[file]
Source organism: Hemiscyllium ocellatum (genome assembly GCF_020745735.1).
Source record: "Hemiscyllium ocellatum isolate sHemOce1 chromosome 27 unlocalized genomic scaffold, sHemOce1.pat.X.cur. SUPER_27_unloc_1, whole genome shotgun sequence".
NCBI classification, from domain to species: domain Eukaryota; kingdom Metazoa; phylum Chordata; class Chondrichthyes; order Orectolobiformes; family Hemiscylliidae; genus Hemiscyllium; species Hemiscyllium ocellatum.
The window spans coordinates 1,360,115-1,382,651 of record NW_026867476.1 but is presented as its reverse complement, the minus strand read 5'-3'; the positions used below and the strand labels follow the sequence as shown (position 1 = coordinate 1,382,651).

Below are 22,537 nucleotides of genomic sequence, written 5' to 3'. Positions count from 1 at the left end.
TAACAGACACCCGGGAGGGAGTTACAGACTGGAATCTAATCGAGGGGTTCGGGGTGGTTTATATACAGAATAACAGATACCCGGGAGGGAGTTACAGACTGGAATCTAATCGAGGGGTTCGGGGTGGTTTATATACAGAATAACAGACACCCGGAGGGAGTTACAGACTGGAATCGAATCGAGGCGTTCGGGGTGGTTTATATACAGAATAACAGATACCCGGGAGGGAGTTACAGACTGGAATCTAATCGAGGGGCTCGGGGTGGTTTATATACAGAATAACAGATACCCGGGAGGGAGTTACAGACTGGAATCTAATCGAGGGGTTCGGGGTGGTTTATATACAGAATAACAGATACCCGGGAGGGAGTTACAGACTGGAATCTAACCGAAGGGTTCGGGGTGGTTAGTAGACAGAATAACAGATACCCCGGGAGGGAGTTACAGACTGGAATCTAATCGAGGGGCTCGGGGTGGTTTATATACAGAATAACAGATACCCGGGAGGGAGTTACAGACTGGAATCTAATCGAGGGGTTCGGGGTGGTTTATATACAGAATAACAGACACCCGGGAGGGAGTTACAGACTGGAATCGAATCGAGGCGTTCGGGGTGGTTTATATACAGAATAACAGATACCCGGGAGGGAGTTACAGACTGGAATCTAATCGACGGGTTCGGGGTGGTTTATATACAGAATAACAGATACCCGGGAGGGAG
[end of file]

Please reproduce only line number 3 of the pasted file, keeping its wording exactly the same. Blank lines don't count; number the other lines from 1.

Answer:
NCBI classification, from domain to species: domain Eukaryota; kingdom Metazoa; phylum Chordata; class Chondrichthyes; order Orectolobiformes; family Hemiscylliidae; genus Hemiscyllium; species Hemiscyllium ocellatum.